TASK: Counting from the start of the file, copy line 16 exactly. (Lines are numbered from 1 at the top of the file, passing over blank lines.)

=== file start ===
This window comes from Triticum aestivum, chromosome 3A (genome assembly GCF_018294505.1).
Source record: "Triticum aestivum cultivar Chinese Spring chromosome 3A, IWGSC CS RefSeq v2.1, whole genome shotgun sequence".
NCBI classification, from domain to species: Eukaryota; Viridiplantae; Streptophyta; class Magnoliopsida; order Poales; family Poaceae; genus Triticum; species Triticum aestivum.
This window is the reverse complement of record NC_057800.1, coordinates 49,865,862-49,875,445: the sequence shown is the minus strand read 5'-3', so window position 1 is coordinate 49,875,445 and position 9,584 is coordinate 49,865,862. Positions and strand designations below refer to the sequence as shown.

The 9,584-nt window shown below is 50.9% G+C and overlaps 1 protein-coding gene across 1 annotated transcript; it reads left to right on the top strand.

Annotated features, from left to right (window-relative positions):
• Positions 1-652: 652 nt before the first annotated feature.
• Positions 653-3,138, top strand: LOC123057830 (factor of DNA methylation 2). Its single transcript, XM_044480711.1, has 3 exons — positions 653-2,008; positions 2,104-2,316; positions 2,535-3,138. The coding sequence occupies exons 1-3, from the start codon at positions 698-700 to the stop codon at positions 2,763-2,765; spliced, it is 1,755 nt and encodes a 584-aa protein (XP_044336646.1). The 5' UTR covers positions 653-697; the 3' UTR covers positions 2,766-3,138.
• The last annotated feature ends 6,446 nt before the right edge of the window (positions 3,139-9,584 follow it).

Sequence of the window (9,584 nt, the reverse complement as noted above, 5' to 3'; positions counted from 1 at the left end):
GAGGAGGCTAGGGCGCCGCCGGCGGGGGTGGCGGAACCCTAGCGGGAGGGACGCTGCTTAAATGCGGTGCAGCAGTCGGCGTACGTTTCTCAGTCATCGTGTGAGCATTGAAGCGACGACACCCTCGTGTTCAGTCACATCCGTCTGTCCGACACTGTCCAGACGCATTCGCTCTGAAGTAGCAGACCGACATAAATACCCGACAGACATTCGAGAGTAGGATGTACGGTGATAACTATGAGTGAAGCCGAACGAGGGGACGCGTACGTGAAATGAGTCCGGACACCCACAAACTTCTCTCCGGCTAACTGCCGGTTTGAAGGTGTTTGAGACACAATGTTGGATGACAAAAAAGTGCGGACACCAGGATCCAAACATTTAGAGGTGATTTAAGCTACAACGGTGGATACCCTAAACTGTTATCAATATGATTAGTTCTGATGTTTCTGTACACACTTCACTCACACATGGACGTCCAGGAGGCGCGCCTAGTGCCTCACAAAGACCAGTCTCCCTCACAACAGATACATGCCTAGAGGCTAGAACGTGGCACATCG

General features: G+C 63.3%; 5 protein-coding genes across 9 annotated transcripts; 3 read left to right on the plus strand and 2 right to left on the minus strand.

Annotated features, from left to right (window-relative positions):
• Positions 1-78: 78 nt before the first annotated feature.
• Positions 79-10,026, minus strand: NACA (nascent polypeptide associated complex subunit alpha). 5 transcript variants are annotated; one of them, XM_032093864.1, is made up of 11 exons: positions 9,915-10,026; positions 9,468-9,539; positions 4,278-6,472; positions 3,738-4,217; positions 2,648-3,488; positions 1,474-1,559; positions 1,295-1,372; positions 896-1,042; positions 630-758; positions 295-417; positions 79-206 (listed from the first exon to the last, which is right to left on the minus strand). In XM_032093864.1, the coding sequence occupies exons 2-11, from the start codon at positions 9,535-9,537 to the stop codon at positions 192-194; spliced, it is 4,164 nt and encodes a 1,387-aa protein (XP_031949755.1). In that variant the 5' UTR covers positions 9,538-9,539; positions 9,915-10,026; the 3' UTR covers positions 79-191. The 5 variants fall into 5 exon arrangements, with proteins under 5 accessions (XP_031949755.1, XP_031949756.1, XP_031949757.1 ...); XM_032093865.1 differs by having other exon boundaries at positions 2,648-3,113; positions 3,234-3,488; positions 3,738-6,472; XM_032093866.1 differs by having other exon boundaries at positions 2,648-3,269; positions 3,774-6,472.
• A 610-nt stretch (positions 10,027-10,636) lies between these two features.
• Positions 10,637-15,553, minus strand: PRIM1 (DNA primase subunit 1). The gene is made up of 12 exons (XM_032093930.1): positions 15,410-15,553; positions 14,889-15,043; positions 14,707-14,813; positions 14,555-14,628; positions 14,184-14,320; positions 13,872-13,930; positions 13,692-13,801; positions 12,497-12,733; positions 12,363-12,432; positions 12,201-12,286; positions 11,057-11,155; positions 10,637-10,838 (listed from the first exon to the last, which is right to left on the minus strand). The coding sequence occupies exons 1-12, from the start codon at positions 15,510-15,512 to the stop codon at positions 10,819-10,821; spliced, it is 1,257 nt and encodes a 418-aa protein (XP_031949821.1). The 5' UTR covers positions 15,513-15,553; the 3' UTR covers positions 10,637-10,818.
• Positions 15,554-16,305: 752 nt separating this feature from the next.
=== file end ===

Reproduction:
• A 610-nt stretch (positions 10,027-10,636) lies between these two features.